"Produce great persons, the rest follows." --Uncle Walt W.
I'm trying to get my hands on an article published in 1969 titled "The New Socialist Man" by one Thoedore Hsi-En Chen. I got a reallyreally interesting glimpse of something yesterday thanks to the Pure_Sophist_Monster's recent post. I think that the idea of the "New Man" is being surreptitiously smuggled back into public discourse. The idea, as it last manifested (in terms of socialism), argues that human nature is fundamentally changeable, and that, consequently, our systems do not need to adjust to us, but rather, we need to adjust ourselves to fit the system. Or, more clearly, in the words of Thoedore Hsi-En Chen,
While the more realistic and pragmatic Communists recognize the need for material incentives to stimulate the public cooperation, the ideologues argue that the new man should be educated in such a way that he will not expect personal benefits but will find reward in the increase of production, the fulfillment of state plans, and the success of the proletarian revolution. If socialism does not work, according to the ideologues, it is not because the system is not good, but because human nature has not been changed to conform with the new system. Instead of modifying the system, it is more important to change man.
Undoubtedly, we may substitute for "socialism" whatever form of government we want. PSM's complaint was that the letter accompanying the census form appealed to base self-interest (tho' in the guise of communitarian rhetoric) to motivate a positive response. His view is that human nature need not be self-interested--that if only "we" (who?--the enlightened ones?) teach them other ways of performing selfhood, they might be new men, with new principles, new ideas, and new values.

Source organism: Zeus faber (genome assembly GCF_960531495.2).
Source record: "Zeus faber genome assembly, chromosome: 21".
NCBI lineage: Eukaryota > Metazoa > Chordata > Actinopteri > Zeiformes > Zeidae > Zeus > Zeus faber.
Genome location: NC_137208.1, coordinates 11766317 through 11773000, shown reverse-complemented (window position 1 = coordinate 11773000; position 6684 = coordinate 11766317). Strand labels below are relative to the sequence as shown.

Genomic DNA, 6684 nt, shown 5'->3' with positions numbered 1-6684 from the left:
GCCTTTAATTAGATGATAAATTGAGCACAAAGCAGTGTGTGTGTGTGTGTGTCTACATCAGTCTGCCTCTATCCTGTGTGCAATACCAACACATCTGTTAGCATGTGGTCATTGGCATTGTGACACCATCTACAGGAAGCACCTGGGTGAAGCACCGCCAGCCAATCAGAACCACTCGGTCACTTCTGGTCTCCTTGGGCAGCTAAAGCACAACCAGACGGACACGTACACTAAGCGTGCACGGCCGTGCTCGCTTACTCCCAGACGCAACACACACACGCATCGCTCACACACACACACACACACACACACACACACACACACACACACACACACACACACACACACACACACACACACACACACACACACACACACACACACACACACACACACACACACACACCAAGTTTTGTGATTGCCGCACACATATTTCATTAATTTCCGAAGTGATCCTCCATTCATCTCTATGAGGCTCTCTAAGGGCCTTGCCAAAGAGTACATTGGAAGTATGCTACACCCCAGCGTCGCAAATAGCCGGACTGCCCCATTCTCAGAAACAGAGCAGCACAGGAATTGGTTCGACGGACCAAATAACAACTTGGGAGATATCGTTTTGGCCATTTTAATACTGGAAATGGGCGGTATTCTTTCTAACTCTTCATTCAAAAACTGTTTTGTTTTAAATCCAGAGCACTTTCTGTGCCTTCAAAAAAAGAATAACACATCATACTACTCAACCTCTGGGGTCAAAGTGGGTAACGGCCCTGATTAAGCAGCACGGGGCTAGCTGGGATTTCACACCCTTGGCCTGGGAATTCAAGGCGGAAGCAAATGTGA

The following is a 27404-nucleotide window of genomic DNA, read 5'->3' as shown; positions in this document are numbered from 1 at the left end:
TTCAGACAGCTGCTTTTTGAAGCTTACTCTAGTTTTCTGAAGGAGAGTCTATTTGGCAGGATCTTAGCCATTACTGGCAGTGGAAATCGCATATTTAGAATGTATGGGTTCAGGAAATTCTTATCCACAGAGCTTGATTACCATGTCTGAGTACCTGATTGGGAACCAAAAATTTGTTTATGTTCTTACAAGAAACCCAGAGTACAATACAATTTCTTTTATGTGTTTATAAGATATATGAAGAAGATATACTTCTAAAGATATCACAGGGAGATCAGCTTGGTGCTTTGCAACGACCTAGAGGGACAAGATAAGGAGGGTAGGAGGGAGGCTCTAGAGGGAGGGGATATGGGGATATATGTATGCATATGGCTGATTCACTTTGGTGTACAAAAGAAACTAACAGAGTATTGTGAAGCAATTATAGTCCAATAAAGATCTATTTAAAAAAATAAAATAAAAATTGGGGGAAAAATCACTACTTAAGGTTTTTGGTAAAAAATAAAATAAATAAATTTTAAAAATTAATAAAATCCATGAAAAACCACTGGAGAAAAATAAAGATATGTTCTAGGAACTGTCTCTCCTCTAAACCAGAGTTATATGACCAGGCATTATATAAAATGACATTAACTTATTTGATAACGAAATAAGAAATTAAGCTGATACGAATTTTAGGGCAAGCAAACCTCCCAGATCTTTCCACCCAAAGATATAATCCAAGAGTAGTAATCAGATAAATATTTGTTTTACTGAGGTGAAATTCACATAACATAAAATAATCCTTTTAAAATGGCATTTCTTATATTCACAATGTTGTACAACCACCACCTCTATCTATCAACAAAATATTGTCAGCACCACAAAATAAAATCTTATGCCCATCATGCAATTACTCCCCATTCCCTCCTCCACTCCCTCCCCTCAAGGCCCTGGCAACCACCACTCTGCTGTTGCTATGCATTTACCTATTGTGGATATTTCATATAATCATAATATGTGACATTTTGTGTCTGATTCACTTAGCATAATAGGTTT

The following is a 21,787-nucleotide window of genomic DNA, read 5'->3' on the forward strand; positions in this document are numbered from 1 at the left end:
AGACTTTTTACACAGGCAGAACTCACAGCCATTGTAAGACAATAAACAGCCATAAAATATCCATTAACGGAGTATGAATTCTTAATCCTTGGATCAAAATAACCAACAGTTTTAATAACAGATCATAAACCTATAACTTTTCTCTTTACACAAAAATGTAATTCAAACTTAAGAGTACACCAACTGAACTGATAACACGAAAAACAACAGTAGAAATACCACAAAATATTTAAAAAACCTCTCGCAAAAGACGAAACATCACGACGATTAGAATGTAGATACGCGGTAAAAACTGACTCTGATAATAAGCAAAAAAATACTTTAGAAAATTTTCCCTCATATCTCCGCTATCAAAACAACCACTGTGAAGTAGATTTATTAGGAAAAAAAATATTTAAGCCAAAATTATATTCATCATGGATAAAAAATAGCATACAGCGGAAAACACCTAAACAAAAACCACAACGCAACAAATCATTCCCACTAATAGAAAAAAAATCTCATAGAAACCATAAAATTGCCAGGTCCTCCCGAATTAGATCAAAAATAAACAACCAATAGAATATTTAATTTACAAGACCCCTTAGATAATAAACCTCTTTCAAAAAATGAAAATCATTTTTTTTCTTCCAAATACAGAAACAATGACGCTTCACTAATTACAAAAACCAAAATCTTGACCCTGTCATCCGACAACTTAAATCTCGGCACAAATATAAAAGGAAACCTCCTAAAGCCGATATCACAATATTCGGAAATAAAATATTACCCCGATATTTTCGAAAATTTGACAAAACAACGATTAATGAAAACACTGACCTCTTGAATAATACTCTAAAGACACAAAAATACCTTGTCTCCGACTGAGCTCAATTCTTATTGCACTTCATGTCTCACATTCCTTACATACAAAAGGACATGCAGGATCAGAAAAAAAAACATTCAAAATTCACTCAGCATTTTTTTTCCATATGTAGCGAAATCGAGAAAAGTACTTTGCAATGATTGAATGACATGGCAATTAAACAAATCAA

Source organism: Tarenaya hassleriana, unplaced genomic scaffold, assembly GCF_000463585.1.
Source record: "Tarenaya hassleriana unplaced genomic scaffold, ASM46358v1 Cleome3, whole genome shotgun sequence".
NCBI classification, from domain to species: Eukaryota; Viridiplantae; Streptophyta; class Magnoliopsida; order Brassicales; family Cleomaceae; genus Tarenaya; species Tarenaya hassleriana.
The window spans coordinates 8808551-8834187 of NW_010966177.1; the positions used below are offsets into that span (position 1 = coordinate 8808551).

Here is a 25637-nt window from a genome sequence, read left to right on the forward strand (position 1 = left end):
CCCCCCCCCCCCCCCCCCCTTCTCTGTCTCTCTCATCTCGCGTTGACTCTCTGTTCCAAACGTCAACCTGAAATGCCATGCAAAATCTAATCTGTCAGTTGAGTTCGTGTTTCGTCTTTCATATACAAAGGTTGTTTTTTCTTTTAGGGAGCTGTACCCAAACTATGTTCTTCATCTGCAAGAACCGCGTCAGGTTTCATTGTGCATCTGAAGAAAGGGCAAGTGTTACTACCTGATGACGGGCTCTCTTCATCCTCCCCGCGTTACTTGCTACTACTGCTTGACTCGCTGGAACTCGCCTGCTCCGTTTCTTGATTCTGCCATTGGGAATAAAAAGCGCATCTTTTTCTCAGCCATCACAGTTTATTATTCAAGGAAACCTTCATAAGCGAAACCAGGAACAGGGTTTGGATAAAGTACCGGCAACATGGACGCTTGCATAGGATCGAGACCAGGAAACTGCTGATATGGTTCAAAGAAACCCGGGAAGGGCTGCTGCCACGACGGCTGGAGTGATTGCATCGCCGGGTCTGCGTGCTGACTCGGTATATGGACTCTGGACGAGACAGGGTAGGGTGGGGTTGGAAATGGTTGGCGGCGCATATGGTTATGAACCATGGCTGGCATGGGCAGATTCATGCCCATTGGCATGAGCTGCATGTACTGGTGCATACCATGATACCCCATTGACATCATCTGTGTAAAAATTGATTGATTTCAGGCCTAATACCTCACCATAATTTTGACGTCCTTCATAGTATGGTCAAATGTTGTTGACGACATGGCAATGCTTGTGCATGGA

I do accept that there are motivations that are not based in self-interest, but I don't believe the government can enlist us on behalf of those motivations (love, personal loyalty, etc.) because those motivations flourish only in the freedom of choice. If the government wants me to fill out my census form, it better offer me something tangible.
So what's everybody think? -- is human nature infinitely flexible, plastic, malleable, whatever? Can we remake the next generation not in our own image but rather in the image necessary for a better society? If our system is unfixable, can we fix each other instead?
If it was ever fair to call me the Platonist, it's not anymore. I'm very skeptical that we can willfully change human nature in any profitable or meaningful or sustainable way--and, indeed, I think any effort along such lines is dangerous, destructive of its own proclaimed ends, and hopelessly romantic. But I'm probably misrepresenting PSM's view? Comments?